Reaching the stage in life when you are no longer able to drive does not mean your life is over.
That’s the message from the Dunedin-based Visual Impairment Charitable Trust Aotearoa NZ (Victa) group, which will host a panel discussion next week on the hot topic of “coping without a car”.
Victa group co-founder Lynley Hood will chair the panel discussion, to be held next Wednesday, February 26, from 1.30pm in the Dunningham Suite, fourth floor, Dunedin Public Library. All are welcome.
“We always like to start the year with a topical panel discussion, and this is an important issue for a lot of people,” Ms Hood said.
“Being unable to drive is something that people dread, and sometimes they put it off and carry on driving when they shouldn’t.”
How to know when you were no longer safe to drive and when to give up were important topics.
“For many people, it’s when their kids won’t let the grandchildren ride in the car with them,” Ms Hood said.
The panel will be made up of active Dunedin people who don’t drive.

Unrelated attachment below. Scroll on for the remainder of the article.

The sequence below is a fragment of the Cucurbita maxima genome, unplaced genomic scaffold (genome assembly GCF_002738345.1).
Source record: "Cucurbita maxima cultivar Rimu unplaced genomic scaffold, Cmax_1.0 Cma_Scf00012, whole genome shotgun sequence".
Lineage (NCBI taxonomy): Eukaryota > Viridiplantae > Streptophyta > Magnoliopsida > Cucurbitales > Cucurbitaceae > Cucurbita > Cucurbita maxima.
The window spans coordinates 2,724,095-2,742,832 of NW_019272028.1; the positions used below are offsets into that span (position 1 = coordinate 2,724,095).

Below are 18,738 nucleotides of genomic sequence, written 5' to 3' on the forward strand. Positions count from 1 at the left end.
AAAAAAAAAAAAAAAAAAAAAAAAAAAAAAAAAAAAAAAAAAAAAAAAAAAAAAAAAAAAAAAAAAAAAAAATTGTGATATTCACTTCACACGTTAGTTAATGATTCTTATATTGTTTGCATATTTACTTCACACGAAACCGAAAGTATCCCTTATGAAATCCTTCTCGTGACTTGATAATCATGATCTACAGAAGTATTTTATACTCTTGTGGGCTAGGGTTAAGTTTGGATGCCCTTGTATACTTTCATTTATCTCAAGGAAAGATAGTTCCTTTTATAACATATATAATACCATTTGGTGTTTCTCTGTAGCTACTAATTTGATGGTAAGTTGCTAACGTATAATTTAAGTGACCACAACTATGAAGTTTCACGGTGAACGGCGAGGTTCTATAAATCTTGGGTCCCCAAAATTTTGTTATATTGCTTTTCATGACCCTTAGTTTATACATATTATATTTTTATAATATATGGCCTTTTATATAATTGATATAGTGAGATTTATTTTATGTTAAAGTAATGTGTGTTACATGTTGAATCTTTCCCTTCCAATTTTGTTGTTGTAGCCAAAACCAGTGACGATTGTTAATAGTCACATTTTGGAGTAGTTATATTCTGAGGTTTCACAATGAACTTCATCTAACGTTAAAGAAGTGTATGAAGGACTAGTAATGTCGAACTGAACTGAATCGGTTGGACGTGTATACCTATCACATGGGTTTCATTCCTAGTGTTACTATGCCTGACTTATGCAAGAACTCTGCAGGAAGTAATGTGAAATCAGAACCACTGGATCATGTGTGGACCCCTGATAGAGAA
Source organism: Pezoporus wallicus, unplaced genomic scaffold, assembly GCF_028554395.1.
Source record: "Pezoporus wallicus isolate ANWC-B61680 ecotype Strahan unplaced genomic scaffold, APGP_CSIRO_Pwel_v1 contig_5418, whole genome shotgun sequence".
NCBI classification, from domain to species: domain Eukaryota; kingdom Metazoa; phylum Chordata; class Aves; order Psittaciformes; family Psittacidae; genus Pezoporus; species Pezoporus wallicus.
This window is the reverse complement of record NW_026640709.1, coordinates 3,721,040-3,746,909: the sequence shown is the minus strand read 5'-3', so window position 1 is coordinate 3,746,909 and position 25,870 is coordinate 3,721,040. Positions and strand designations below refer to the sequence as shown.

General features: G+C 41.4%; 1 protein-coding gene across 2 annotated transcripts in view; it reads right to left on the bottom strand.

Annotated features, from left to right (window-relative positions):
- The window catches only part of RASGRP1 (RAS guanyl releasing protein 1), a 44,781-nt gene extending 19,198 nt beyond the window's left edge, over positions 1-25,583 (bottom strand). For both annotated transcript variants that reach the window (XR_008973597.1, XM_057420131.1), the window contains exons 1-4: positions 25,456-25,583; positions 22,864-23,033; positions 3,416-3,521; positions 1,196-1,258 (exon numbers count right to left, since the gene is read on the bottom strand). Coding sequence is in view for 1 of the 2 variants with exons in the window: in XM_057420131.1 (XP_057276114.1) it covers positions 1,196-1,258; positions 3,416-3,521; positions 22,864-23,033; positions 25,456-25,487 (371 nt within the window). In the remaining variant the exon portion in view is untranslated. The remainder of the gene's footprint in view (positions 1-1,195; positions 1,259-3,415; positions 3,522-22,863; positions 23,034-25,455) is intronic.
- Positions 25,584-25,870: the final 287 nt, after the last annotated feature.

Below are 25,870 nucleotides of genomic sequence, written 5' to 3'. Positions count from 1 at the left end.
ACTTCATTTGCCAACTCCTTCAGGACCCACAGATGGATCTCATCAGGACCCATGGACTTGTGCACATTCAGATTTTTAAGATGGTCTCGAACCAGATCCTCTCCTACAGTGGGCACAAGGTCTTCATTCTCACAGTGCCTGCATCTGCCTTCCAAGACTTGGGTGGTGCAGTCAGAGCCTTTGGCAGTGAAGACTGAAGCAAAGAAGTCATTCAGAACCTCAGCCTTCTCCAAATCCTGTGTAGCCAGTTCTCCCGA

“We will be asking our panellists to talk about what their expectations were when they decided to stop driving, and the strategies they came up with to keep active and engaged.
“It will be interesting to hear the differences between what people thought it would be like, and what it actually is.”
Neither Ms Hood nor panellist Anne Marie Parsons drive these days, and both have found other ways to get around taking buses, taxis and calling on friends and family.
“It can be an emotional thing if you ring someone for help and it doesn’t suit them, it can be devastating,” Ms Parsons said.
“However, there are always ways to deal with it.”
Ms Hood said pedestrian-friendly streets were vital for people who did not drive.
“Walking to and from the bus and the library are OK, so long as there are pedestrian crossings and some seats to rest in along the way,” she said.